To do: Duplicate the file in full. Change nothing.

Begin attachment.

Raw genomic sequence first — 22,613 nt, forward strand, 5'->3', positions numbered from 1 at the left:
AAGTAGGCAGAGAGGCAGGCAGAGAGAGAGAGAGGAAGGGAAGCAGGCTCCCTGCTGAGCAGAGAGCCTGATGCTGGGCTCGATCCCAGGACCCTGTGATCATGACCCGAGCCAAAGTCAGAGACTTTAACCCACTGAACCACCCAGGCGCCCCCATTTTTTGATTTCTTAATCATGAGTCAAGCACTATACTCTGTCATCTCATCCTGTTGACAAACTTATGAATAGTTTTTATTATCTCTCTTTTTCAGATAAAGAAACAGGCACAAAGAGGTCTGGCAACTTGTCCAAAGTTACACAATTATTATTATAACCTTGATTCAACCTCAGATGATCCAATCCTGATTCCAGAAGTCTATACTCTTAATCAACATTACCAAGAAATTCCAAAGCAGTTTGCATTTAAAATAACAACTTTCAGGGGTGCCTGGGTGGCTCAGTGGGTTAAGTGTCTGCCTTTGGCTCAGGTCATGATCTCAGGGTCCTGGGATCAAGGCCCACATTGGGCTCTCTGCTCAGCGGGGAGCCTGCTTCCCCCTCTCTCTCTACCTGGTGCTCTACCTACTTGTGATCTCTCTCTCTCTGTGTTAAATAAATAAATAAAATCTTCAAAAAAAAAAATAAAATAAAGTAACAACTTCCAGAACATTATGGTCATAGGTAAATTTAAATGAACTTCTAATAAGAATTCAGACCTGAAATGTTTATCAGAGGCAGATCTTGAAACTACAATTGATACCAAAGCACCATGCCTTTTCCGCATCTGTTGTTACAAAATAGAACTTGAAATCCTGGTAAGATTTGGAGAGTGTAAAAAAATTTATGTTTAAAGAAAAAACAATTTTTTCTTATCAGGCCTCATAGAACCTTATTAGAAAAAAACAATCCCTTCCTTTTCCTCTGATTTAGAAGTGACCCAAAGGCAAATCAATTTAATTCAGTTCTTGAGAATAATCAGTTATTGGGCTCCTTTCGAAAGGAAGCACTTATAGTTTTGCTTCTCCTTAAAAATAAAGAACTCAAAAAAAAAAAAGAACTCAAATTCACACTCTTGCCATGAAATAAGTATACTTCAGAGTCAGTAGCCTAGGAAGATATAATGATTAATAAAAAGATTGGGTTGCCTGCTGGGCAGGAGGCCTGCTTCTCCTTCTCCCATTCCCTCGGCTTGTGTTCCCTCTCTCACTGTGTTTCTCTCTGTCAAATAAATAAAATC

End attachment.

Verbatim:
Raw genomic sequence first — 22,613 nt, forward strand, 5'->3', positions numbered from 1 at the left:
AAGTAGGCAGAGAGGCAGGCAGAGAGAGAGAGAGGAAGGGAAGCAGGCTCCCTGCTGAGCAGAGAGCCTGATGCTGGGCTCGATCCCAGGACCCTGTGATCATGACCCGAGCCAAAGTCAGAGACTTTAACCCACTGAACCACCCAGGCGCCCCCATTTTTTGATTTCTTAATCATGAGTCAAGCACTATACTCTGTCATCTCATCCTGTTGACAAACTTATGAATAGTTTTTATTATCTCTCTTTTTCAGATAAAGAAACAGGCACAAAGAGGTCTGGCAACTTGTCCAAAGTTACACAATTATTATTATAACCTTGATTCAACCTCAGATGATCCAATCCTGATTCCAGAAGTCTATACTCTTAATCAACATTACCAAGAAATTCCAAAGCAGTTTGCATTTAAAATAACAACTTTCAGGGGTGCCTGGGTGGCTCAGTGGGTTAAGTGTCTGCCTTTGGCTCAGGTCATGATCTCAGGGTCCTGGGATCAAGGCCCACATTGGGCTCTCTGCTCAGCGGGGAGCCTGCTTCCCCCTCTCTCTCTACCTGGTGCTCTACCTACTTGTGATCTCTCTCTCTCTGTGTTAAATAAATAAATAAAATCTTCAAAAAAAAAAATAAAATAAAGTAACAACTTCCAGAACATTATGGTCATAGGTAAATTTAAATGAACTTCTAATAAGAATTCAGACCTGAAATGTTTATCAGAGGCAGATCTTGAAACTACAATTGATACCAAAGCACCATGCCTTTTCCGCATCTGTTGTTACAAAATAGAACTTGAAATCCTGGTAAGATTTGGAGAGTGTAAAAAAATTTATGTTTAAAGAAAAAACAATTTTTTCTTATCAGGCCTCATAGAACCTTATTAGAAAAAAACAATCCCTTCCTTTTCCTCTGATTTAGAAGTGACCCAAAGGCAAATCAATTTAATTCAGTTCTTGAGAATAATCAGTTATTGGGCTCCTTTCGAAAGGAAGCACTTATAGTTTTGCTTCTCCTTAAAAATAAAGAACTCAAAAAAAAAAAAGAACTCAAATTCACACTCTTGCCATGAAATAAGTATACTTCAGAGTCAGTAGCCTAGGAAGATATAATGATTAATAAAAAGATTGGGTTGCCTGCTGGGCAGGAGGCCTGCTTCTCCTTCTCCCATTCCCTCGGCTTGTGTTCCCTCTCTCACTGTGTTTCTCTCTGTCAAATAAATAAAATC